Austedo: Package Insert and Label Information (Page 2 of 5)


The following serious adverse reactions are discussed in greater detail in other sections of the labeling:

  • Depression and Suicidality in Patients with Huntington’s disease [see Warnings and Precautions (5.1)]
  • QTc Prolongation [see Warnings and Precautions (5.3)]
  • Neuroleptic Malignant Syndrome (NMS) [see Warnings and Precautions (5.4)]
  • Akathisia, Agitation, and Restlessness [see Warnings and Precautions (5.5)]
  • Parkinsonism [see Warnings and Precautions (5.6)]
  • Sedation and Somnolence [see Warnings and Precautions (5.7)]
  • Hyperprolactinemia [see Warnings and Precautions (5.8)]
  • Binding to Melanin-Containing Tissues [see Warnings and Precautions (5.9)]

6.1 Clinical Trials Experience

Because clinical trials are conducted under widely varying conditions, adverse reaction rates observed in the clinical trials of a drug cannot be directly compared to rates in the clinical trials of another drug and may not reflect the rates observed in practice.

Patients with Huntington’s Disease

Study 1 was a randomized, 12-week, placebo-controlled study in patients with chorea associated with Huntington’s disease. A total of 45 patients received AUSTEDO, and 45 patients received placebo. Patients ranged in age between 23 and 74 years (mean 54 years); 56% were male, and 92% were Caucasian. The most common adverse reactions occurring in greater than 8% of AUSTEDO-treated patients were somnolence, diarrhea, dry mouth, and fatigue. Adverse reactions occurring in 4% or more of patients treated with AUSTEDO, and with a greater incidence than in patients on placebo, are summarized in Table 2.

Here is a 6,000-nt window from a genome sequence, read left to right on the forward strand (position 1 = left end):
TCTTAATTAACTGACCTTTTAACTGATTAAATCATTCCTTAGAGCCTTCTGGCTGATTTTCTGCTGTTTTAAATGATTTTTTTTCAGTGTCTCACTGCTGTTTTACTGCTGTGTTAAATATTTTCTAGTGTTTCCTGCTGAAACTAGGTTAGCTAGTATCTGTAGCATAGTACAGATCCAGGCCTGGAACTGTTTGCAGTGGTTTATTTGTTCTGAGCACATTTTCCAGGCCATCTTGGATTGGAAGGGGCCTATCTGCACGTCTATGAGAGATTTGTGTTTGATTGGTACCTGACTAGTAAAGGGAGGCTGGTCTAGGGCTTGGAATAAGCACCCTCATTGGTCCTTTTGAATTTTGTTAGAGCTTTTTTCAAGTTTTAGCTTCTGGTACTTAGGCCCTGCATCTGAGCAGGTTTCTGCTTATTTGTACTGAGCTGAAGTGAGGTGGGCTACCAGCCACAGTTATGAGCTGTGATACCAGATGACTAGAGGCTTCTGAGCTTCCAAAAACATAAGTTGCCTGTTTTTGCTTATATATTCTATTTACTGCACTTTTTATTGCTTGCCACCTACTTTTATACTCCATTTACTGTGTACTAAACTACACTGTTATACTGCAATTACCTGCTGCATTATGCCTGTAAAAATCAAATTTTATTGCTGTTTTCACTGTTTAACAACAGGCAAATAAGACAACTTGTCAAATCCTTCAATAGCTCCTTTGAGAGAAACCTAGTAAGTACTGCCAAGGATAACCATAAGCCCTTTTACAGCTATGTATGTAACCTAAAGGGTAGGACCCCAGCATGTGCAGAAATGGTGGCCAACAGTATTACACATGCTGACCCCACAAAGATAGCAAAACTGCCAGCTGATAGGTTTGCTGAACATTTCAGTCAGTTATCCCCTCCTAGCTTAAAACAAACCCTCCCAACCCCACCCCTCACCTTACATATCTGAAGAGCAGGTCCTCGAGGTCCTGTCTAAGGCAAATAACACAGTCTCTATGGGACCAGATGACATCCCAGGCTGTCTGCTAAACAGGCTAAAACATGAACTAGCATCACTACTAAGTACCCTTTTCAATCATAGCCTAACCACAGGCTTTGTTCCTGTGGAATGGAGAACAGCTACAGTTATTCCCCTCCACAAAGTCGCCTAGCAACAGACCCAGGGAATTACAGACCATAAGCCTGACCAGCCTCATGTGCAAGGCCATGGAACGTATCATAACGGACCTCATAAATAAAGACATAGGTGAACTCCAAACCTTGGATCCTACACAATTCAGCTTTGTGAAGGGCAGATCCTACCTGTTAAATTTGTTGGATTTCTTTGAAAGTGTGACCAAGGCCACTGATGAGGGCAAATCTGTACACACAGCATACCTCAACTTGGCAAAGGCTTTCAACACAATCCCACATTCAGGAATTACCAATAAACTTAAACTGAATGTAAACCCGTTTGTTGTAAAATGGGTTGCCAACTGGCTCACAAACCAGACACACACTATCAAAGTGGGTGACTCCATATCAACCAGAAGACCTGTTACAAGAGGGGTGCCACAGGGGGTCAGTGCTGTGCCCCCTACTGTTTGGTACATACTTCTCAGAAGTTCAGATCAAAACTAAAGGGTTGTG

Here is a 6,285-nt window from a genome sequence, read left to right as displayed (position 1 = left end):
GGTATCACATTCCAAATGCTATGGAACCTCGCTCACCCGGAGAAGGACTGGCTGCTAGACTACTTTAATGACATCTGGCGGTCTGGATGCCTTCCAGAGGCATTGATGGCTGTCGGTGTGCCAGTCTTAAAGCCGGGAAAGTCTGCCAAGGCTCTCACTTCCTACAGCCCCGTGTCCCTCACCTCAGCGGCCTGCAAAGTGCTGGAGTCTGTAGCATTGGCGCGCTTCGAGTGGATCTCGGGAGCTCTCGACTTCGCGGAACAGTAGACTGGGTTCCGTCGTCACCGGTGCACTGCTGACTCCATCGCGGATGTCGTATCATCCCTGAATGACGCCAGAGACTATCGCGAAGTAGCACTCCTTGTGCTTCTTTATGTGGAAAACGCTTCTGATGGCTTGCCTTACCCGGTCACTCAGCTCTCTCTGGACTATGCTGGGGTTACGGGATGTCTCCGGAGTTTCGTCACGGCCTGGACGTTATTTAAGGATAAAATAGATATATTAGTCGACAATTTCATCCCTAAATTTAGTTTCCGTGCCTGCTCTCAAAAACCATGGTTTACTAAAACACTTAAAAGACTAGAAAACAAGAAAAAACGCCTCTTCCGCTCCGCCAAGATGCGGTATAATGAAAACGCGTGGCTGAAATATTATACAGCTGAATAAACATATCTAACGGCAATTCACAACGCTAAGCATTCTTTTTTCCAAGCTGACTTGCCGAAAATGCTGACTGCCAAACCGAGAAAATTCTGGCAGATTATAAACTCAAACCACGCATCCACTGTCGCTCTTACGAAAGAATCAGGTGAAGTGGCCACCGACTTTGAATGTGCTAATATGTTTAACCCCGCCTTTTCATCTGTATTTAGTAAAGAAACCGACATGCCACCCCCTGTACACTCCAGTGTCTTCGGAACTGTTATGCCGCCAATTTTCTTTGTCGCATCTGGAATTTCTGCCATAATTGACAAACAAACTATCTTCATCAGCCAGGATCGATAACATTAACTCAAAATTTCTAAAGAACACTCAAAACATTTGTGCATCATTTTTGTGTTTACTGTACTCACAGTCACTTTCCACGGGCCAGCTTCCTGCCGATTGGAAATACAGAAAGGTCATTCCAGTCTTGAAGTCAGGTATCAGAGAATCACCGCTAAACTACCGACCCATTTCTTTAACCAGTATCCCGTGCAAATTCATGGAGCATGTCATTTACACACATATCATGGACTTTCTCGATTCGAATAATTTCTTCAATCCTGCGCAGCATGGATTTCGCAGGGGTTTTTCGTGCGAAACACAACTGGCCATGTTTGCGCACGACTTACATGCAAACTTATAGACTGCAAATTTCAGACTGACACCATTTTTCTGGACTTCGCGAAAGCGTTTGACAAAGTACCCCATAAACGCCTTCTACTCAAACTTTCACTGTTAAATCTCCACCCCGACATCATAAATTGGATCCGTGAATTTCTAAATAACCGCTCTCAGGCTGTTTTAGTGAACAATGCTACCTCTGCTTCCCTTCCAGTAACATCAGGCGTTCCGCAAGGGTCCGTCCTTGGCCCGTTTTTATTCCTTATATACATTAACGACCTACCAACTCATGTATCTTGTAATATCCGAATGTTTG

Table 2: Adverse Reactions in Patients with Huntington’s Disease (Study 1) Experienced by at Least 4% of Patients on AUSTEDO and with a Greater Incidence than on Placebo
Adverse Reaction AUSTEDO (N = 45) % Placebo (N = 45) %







Dry mouth






Urinary tract infection















One or more adverse reactions resulted in a reduction of the dose of study medication in 7% of patients in Study 1. The most common adverse reaction resulting in dose reduction in patients receiving AUSTEDO was dizziness (4%).

Agitation led to discontinuation in 2% of patients treated with AUSTEDO in Study 1.

Patients with Tardive Dyskinesia

The data described below reflect 410 tardive dyskinesia patients participating in clinical trials. AUSTEDO was studied primarily in two 12-week, placebo-controlled trials (fixed dose, dose escalation). The population was 18 to 80 years of age, and had tardive dyskinesia and had concurrent diagnoses of mood disorder (33%) or schizophrenia/schizoaffective disorder (63%). In these studies, AUSTEDO was administered in doses ranging from 12-48 mg per day. All patients continued on previous stable regimens of antipsychotics; 71% and 14% respective atypical and typical antipsychotic medications at study entry.